Why do we write “Tsk” for the sound of disapproval?

Wikipedia says alveolar clicks are found only in Africa/Australia, which isn’t true at all.

For instance, there’s the one usually done twice in rapid succession with the tongue against the upper side teeth/gums – to “gee up” a horse, indicate “mock-conspiratorial” agreement, etc.

So far as I know, we don’t even attempt an onomatopoeic written representation of that one, but the one formed by suction against the back of the front teeth/palate is normally written as either “tut” or “tsk”. Sometimes people actually say “tut” or “tut-tut” (presumably, influenced by the written form).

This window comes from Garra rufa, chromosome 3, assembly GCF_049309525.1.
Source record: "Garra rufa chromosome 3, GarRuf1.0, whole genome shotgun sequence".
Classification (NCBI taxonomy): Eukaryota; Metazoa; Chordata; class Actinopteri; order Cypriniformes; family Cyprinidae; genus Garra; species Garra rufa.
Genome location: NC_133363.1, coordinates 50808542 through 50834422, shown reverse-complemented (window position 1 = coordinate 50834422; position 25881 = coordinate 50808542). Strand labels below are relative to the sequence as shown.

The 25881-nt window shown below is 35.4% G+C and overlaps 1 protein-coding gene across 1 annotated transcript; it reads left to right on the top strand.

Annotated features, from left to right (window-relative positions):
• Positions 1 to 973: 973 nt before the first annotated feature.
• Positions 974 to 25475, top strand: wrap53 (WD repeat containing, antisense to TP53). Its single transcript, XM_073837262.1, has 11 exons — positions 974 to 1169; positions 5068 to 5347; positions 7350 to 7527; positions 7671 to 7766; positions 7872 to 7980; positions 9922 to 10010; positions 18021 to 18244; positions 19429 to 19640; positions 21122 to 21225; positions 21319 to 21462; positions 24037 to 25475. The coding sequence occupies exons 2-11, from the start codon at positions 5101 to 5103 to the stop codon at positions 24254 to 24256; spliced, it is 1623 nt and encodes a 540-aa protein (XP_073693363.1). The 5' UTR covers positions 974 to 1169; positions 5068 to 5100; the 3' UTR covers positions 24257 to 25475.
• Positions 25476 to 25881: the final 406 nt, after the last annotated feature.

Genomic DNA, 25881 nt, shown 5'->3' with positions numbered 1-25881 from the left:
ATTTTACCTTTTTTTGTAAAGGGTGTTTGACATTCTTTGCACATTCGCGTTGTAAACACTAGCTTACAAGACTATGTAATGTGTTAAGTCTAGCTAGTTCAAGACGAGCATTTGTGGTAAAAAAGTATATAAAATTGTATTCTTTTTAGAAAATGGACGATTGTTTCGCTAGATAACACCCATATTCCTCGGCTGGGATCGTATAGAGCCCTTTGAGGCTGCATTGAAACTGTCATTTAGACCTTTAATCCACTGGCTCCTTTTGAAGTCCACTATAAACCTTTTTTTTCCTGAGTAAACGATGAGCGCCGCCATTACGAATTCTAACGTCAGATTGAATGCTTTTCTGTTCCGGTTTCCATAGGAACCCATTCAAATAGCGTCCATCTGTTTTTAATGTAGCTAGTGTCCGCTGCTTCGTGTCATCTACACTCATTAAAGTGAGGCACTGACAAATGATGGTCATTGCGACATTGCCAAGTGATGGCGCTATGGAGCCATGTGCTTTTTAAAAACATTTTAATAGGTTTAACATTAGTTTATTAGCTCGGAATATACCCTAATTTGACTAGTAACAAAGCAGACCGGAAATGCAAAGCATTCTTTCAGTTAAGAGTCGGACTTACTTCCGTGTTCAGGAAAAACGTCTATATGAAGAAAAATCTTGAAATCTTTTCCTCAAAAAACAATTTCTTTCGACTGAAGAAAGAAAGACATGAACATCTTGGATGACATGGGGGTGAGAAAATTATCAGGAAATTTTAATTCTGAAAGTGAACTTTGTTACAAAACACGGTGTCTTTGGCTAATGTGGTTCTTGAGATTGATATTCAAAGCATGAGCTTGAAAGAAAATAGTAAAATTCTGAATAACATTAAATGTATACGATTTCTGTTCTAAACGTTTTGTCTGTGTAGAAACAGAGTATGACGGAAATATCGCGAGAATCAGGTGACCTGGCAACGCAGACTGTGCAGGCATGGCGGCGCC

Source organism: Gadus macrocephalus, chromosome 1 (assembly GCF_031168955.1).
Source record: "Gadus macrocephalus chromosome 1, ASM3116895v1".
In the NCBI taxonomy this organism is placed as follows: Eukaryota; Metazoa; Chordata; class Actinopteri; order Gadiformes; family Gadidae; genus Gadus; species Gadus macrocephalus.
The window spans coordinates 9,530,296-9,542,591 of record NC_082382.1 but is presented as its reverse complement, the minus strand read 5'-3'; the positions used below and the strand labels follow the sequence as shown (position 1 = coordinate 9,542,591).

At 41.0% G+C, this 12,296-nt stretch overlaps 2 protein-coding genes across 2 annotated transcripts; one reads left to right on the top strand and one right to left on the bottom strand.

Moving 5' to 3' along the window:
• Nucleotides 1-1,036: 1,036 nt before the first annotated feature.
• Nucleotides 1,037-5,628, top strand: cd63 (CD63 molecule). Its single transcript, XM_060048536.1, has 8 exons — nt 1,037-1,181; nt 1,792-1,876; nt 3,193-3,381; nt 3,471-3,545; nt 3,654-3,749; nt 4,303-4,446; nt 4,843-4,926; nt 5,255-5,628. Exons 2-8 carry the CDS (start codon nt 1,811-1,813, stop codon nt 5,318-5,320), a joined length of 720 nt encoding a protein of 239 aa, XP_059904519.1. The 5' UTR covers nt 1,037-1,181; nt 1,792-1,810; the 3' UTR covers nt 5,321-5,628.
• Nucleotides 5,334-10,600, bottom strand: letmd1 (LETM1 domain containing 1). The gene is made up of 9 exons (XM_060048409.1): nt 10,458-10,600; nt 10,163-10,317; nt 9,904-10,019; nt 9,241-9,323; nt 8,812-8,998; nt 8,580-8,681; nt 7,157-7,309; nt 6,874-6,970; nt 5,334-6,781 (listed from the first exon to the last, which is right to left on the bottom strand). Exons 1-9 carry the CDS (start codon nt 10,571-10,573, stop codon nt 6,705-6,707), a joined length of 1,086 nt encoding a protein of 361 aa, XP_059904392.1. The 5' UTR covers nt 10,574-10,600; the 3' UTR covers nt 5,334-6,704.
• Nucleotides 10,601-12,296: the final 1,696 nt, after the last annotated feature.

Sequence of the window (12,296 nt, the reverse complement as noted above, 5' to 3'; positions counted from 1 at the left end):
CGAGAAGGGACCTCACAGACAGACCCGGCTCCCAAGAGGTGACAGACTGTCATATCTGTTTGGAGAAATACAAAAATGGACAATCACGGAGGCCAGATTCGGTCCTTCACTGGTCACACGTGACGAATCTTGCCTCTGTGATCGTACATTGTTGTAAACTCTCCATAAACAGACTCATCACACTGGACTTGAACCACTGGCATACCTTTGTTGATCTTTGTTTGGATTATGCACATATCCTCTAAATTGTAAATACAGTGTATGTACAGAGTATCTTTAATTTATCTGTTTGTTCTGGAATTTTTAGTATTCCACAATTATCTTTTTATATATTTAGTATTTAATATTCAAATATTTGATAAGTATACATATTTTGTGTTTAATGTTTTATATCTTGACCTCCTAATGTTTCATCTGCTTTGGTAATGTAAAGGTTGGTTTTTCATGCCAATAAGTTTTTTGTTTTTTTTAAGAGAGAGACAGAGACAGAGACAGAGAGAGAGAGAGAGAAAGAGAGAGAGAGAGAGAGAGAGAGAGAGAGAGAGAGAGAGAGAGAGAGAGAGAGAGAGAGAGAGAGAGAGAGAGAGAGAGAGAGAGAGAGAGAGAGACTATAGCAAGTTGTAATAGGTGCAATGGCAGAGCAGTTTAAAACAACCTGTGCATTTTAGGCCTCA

But I’ve never heard anybody say anything remotely resembling “tsk”. So where does the “k” come from in that written representation?

Answer

Presumably for the same reason that dogs barking don’t say “woof”. “Tsk” is a phonetic sound that corresponds roughly to the tutting sound. I note that my tongue and teeth end up in roughly the same part of my mouth when I say “tsk” as when I tut, whereas saying “tut” gives a totally different mouth shape.

Attribution
Source : Link , Question Author : FumbleFingers , Answer Author : Christi

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